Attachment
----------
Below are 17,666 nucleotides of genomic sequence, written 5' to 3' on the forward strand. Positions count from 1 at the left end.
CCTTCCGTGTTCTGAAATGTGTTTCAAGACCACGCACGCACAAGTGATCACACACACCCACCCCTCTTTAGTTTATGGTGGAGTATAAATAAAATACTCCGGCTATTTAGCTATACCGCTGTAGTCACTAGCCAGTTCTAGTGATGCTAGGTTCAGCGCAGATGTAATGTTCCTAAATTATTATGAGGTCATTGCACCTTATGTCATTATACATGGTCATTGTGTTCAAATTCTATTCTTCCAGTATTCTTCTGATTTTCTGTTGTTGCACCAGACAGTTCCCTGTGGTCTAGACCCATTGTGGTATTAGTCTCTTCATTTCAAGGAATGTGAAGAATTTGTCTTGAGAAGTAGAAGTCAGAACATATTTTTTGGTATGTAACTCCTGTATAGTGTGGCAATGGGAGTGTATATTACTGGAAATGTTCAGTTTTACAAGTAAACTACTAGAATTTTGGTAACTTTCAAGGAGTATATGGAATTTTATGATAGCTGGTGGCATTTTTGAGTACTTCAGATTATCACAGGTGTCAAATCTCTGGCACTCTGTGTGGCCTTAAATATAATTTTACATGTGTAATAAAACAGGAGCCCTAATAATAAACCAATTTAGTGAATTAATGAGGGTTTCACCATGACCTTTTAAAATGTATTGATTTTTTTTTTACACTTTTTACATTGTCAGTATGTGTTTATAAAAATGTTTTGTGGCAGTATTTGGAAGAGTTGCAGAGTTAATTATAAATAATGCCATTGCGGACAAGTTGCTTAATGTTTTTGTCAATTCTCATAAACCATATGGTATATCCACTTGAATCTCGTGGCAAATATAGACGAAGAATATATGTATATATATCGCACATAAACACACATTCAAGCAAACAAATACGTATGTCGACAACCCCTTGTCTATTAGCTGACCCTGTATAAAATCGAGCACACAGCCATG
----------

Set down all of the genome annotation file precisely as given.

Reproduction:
Below are 17,666 nucleotides of genomic sequence, written 5' to 3' on the forward strand. Positions count from 1 at the left end.
CCTTCCGTGTTCTGAAATGTGTTTCAAGACCACGCACGCACAAGTGATCACACACACCCACCCCTCTTTAGTTTATGGTGGAGTATAAATAAAATACTCCGGCTATTTAGCTATACCGCTGTAGTCACTAGCCAGTTCTAGTGATGCTAGGTTCAGCGCAGATGTAATGTTCCTAAATTATTATGAGGTCATTGCACCTTATGTCATTATACATGGTCATTGTGTTCAAATTCTATTCTTCCAGTATTCTTCTGATTTTCTGTTGTTGCACCAGACAGTTCCCTGTGGTCTAGACCCATTGTGGTATTAGTCTCTTCATTTCAAGGAATGTGAAGAATTTGTCTTGAGAAGTAGAAGTCAGAACATATTTTTTGGTATGTAACTCCTGTATAGTGTGGCAATGGGAGTGTATATTACTGGAAATGTTCAGTTTTACAAGTAAACTACTAGAATTTTGGTAACTTTCAAGGAGTATATGGAATTTTATGATAGCTGGTGGCATTTTTGAGTACTTCAGATTATCACAGGTGTCAAATCTCTGGCACTCTGTGTGGCCTTAAATATAATTTTACATGTGTAATAAAACAGGAGCCCTAATAATAAACCAATTTAGTGAATTAATGAGGGTTTCACCATGACCTTTTAAAATGTATTGATTTTTTTTTTACACTTTTTACATTGTCAGTATGTGTTTATAAAAATGTTTTGTGGCAGTATTTGGAAGAGTTGCAGAGTTAATTATAAATAATGCCATTGCGGACAAGTTGCTTAATGTTTTTGTCAATTCTCATAAACCATATGGTATATCCACTTGAATCTCGTGGCAAATATAGACGAAGAATATATGTATATATATCGCACATAAACACACATTCAAGCAAACAAATACGTATGTCGACAACCCCTTGTCTATTAGCTGACCCTGTATAAAATCGAGCACACAGCCATG